A tip-off by the community of De Aar in the Northern Cape has led to the arrest of one suspect accused of stock theft. However, concerns remain high over the absence of police visibility in farming and rural communities.
A 38-year-old man, who is still to appear in the Richmond Magistrate Court, has been arrested for allegedly stealing and selling livestock valued at approximately R87 000. It is also believed that he stole R90 000 in cash after breaking into a farmer’s house.
The De Aar Stock Theft and Endangered Species Unit members traced and arrested the suspect who was on the run from the police in Somerset East in the Eastern Cape on Tuesday, 11 July 2023.
Speaking to Food For Mzansi, sergeant Timothy Sam said the suspect was an employee at a farm near Richmond in the Northern Cape and was entrusted with the responsibility of looking after the farmer’s livestock.
Leads directed the investigating team to a farm near Gqeberha, however, the suspect was ultimately arrested in Somerset East.
Stock theft is still a problem
The police victory, although widely celebrated by farmers, has also put a spotlight on the scourge of stock theft in other parts of the province.
According to Kedibonye Kaweng, there are always reports of stock theft incidents in and around her area.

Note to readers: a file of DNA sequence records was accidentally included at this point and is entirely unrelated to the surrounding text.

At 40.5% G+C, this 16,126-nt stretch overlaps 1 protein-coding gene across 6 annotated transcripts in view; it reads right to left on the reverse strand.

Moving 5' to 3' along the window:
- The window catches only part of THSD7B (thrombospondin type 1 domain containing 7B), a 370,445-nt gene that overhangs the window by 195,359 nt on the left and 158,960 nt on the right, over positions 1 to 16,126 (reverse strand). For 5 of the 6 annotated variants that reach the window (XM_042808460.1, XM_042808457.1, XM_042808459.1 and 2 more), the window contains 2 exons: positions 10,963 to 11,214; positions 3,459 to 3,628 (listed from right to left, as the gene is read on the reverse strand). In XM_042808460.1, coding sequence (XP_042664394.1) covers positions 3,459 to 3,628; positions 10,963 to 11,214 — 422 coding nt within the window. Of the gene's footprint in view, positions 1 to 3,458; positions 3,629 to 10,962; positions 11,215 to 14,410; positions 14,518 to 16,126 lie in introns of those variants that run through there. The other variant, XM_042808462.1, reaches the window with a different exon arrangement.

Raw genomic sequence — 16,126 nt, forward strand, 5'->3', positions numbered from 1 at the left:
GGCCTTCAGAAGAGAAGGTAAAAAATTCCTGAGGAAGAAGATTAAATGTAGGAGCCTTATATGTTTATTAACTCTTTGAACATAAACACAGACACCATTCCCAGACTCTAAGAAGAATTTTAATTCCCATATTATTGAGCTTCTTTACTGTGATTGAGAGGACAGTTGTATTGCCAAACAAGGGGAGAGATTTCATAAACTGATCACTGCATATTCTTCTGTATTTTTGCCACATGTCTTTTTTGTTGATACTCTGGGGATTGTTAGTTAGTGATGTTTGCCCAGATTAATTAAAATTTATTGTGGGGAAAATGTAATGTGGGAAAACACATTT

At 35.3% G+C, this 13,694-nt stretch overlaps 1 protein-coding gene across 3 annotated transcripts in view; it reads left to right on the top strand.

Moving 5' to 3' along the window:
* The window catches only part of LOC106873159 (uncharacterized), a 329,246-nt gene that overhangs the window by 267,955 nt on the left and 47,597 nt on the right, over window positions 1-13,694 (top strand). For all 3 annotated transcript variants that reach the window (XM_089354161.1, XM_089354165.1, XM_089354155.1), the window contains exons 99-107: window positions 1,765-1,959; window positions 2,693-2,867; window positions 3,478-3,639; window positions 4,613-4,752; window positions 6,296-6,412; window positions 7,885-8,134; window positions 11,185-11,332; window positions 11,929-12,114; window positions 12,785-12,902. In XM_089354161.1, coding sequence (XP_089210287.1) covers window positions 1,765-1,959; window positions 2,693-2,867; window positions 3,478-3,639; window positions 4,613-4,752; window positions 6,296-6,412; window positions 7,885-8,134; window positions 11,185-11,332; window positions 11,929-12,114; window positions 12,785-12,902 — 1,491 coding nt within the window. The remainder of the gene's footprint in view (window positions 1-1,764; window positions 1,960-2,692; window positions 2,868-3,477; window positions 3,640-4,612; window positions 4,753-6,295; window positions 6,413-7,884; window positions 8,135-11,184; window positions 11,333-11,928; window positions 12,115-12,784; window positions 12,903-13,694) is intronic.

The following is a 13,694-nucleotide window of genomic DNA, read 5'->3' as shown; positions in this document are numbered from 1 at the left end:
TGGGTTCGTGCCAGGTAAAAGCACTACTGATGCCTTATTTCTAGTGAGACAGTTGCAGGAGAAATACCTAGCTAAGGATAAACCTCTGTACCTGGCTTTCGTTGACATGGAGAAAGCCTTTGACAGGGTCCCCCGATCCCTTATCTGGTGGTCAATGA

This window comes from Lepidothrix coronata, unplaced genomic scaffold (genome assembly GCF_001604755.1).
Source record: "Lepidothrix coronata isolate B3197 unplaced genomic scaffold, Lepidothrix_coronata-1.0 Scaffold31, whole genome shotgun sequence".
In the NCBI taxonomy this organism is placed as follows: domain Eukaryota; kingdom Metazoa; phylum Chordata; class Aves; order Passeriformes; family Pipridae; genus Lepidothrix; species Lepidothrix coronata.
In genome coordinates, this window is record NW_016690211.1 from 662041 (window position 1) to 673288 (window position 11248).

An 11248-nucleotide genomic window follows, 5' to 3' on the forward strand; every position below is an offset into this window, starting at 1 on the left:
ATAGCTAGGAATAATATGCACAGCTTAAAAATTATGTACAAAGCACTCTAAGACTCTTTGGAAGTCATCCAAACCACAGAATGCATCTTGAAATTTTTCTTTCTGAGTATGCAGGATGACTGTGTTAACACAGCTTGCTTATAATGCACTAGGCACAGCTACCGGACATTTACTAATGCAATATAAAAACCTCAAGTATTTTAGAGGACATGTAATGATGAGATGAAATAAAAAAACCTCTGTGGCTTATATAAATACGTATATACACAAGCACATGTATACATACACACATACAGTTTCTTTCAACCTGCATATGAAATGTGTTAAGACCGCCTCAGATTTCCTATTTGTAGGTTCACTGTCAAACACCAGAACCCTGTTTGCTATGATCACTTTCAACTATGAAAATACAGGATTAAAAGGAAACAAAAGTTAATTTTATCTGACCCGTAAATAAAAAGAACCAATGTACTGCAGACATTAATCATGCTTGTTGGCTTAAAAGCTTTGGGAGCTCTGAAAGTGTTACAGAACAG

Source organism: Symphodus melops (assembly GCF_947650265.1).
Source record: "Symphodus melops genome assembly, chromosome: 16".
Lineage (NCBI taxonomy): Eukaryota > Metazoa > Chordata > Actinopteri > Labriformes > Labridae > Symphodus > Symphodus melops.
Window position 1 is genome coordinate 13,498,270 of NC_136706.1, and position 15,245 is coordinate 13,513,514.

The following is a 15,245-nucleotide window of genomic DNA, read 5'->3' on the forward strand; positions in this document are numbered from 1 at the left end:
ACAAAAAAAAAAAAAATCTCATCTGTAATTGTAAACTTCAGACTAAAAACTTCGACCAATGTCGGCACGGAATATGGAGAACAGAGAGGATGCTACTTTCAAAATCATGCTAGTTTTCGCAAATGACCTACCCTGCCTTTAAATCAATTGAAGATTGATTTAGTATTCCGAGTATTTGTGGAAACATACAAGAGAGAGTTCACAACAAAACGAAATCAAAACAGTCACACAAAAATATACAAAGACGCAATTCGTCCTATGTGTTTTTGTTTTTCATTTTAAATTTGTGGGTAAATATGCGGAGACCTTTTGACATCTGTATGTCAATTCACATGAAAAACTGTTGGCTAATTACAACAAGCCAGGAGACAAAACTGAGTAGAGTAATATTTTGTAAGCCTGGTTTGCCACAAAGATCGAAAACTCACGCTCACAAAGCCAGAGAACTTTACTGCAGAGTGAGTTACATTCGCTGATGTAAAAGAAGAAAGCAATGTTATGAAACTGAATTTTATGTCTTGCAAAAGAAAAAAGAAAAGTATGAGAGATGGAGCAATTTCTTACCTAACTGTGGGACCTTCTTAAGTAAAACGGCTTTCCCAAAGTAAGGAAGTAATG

“Almost every day we get to hear cases of animals being slaughtered and the carcasses being taken. So it is still rife.”
Kaweng considers herself lucky that she herself has not had to deal with stock theft.
All types of farmers affected
“Within my farm, specifically, I have not experienced stock theft. My farm is surrounded by commercial farmers who have intensified their farm security with cameras,” she said.
Kaweng added that small-scale and communal farmers are mostly affected but the perpetrators pounce on commercial properties as well.
According to Sam, concerns remain high over stock theft numbers. “In Kimberley it isn’t so bad. But there are areas around the Pixley ka Seme district, the Namaqua district as well as the Upington area where we’ve got a considerable amount of stock theft cases.”
Community collaboration is key
Sam told Food For Mzansi that thanks to the police and community assistance, they have made strides in arrests.
“I can attest that the farming community is of great assistance in terms of really curbing stock theft.
“They immediately inform us and our systems are in place in terms of cameras, and so on. So that relationship with the farming community is there,” Sam said.
Kaweng worries that a lack of police presence in certain areas is encouraging perpetrators.
“There isn’t a strong police presence within my area. Most of the farmers will open cases but every time the cases are being opened they [disappear] in the mist. It seems like we are not winning against stock theft crimes at all,” she said.
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